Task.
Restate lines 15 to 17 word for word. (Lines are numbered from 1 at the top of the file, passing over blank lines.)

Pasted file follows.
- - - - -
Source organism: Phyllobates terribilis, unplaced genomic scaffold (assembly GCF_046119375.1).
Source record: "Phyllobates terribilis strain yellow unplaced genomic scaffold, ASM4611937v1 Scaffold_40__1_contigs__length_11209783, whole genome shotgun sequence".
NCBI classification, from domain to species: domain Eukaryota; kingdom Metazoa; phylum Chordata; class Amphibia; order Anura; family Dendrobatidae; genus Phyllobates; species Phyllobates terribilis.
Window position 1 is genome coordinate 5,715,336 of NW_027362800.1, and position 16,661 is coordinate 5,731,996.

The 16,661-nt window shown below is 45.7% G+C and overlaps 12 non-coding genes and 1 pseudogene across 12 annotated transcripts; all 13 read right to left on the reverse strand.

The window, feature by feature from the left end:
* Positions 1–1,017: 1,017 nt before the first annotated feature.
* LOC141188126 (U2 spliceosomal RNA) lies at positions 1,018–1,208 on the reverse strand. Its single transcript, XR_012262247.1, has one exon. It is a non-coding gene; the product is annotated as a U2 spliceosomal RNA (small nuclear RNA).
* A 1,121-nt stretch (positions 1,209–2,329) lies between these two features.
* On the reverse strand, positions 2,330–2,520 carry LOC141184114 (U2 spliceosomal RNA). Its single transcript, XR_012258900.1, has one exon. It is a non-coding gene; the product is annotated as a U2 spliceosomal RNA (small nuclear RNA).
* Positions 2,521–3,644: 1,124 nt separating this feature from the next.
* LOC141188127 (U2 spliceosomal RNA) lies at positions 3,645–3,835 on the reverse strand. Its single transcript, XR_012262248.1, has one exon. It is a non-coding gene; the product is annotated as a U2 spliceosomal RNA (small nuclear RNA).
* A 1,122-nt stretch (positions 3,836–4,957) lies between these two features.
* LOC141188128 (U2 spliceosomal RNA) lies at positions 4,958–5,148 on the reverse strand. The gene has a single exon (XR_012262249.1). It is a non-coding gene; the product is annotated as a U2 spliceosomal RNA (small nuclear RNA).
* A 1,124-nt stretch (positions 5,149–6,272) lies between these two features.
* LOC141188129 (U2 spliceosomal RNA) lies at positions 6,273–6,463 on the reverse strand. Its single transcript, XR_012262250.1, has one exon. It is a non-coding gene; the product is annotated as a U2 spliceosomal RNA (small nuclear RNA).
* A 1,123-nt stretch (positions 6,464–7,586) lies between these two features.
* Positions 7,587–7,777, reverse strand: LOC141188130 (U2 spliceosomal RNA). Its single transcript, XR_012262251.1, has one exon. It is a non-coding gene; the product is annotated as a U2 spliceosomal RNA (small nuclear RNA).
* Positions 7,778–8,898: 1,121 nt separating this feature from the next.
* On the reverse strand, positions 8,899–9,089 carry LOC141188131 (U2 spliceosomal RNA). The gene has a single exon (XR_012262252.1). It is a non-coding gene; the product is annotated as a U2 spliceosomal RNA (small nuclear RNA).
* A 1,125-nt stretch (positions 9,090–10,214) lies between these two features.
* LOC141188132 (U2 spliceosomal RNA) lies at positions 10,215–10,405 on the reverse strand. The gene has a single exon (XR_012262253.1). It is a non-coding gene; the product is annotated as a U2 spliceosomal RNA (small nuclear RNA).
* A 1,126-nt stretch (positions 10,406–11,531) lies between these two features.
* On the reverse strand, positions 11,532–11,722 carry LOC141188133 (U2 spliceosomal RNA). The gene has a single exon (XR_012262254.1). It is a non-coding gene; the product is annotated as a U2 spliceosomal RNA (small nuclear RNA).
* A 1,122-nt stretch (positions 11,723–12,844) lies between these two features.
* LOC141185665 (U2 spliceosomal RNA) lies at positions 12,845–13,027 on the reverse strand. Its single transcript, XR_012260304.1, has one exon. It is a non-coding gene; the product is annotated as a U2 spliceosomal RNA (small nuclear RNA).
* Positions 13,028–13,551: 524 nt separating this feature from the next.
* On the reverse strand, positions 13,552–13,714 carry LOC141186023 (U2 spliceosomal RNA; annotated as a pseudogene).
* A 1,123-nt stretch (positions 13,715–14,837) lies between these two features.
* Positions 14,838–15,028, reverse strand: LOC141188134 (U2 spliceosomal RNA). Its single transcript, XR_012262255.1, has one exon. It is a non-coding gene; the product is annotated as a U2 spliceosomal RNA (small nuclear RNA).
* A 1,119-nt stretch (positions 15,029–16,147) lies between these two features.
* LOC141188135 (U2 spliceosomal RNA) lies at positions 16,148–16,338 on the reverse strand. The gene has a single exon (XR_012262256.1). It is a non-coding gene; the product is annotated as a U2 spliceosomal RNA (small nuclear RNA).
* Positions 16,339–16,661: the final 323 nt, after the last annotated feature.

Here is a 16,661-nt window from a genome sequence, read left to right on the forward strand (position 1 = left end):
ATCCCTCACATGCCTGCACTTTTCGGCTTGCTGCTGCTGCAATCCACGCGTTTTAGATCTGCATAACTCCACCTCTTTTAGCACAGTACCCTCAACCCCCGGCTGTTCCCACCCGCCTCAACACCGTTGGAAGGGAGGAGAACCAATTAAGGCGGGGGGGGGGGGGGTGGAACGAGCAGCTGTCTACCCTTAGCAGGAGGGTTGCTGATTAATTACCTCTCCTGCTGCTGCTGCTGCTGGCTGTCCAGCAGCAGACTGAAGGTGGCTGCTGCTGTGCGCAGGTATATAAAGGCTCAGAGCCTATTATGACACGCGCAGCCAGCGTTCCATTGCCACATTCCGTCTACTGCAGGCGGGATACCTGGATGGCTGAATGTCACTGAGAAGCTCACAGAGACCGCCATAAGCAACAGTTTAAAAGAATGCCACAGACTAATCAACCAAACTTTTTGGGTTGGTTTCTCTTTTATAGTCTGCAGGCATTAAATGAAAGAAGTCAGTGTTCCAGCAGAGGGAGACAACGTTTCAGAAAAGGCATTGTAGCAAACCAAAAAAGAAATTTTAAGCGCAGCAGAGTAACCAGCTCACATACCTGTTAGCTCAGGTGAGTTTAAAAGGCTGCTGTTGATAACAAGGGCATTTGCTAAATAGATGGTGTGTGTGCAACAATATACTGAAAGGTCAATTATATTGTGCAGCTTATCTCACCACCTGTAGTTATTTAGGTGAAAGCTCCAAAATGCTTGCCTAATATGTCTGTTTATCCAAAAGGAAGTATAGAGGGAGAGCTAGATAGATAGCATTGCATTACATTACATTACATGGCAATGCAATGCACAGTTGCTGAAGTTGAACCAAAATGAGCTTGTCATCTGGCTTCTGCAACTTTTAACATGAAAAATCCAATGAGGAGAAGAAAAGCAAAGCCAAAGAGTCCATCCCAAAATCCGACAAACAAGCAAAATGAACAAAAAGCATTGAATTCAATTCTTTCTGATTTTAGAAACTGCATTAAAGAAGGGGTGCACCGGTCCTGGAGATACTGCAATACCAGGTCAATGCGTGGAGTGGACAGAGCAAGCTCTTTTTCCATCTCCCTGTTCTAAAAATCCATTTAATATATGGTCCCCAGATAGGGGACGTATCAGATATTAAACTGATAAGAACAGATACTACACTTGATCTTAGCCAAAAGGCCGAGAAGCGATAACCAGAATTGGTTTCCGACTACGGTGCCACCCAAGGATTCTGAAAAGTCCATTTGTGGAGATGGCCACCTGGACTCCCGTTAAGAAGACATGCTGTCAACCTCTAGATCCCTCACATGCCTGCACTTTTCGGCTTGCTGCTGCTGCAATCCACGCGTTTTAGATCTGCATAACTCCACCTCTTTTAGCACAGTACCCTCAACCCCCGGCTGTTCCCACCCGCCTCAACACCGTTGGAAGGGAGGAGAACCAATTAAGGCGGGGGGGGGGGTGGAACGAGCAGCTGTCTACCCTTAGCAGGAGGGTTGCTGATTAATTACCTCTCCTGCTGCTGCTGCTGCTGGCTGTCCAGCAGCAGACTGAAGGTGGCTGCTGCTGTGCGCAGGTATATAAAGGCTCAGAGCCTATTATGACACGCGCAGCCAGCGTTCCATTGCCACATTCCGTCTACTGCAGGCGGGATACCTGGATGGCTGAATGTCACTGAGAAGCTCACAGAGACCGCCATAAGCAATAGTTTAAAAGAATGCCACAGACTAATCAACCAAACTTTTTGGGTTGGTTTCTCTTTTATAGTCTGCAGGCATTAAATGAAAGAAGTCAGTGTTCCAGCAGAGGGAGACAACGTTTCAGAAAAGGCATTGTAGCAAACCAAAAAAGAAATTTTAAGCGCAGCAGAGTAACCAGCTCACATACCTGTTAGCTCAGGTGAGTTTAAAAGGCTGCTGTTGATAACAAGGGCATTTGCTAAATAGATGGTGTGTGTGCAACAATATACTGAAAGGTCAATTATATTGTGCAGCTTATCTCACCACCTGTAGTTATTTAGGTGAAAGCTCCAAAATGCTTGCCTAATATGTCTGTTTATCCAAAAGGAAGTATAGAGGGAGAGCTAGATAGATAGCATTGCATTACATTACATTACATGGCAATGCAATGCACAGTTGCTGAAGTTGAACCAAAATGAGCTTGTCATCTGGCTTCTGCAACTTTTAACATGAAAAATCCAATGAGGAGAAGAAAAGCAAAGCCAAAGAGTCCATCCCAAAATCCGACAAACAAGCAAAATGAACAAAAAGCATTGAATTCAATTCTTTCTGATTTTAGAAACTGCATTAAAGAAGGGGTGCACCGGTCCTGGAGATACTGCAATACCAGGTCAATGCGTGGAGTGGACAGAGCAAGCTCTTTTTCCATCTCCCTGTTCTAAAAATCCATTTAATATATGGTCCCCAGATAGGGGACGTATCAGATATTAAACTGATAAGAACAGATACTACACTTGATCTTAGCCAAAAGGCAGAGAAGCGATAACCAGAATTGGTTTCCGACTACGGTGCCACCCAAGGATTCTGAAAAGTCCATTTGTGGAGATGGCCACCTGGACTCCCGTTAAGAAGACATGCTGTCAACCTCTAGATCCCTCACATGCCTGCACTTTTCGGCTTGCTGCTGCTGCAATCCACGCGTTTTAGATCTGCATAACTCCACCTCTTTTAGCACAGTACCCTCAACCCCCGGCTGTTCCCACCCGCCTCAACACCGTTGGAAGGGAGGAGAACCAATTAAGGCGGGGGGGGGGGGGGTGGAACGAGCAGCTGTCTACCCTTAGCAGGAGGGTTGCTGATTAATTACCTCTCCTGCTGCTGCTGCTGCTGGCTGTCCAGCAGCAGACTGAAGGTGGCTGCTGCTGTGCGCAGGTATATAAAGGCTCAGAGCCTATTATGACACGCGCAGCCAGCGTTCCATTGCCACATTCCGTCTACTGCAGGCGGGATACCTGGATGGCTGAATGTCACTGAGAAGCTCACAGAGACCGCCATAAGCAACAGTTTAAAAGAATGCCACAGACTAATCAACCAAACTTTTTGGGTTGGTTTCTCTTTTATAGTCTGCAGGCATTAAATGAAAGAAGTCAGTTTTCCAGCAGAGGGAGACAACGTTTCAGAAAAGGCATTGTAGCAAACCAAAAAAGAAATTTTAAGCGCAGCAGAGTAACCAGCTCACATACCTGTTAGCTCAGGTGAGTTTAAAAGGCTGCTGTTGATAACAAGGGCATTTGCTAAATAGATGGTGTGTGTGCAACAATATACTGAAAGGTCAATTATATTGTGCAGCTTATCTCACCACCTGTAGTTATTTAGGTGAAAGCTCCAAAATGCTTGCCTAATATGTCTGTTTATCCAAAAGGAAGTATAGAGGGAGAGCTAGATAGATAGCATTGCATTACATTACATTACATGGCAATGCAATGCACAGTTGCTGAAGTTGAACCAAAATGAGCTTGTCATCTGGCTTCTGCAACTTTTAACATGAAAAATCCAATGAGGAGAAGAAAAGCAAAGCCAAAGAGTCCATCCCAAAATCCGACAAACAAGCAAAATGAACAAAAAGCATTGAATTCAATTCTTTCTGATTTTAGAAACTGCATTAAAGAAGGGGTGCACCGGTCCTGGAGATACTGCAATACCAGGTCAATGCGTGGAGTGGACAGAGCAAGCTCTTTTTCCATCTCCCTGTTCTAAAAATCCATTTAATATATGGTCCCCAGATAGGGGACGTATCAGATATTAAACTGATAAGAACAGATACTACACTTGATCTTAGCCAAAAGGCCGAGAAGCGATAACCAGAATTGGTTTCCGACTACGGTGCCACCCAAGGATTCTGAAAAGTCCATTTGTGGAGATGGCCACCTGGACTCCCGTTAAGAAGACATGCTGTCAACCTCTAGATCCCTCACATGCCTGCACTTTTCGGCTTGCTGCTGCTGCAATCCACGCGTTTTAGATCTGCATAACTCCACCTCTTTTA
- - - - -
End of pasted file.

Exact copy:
* A 1,124-nt stretch (positions 5,149–6,272) lies between these two features.
* LOC141188129 (U2 spliceosomal RNA) lies at positions 6,273–6,463 on the reverse strand. Its single transcript, XR_012262250.1, has one exon. It is a non-coding gene; the product is annotated as a U2 spliceosomal RNA (small nuclear RNA).
* A 1,123-nt stretch (positions 6,464–7,586) lies between these two features.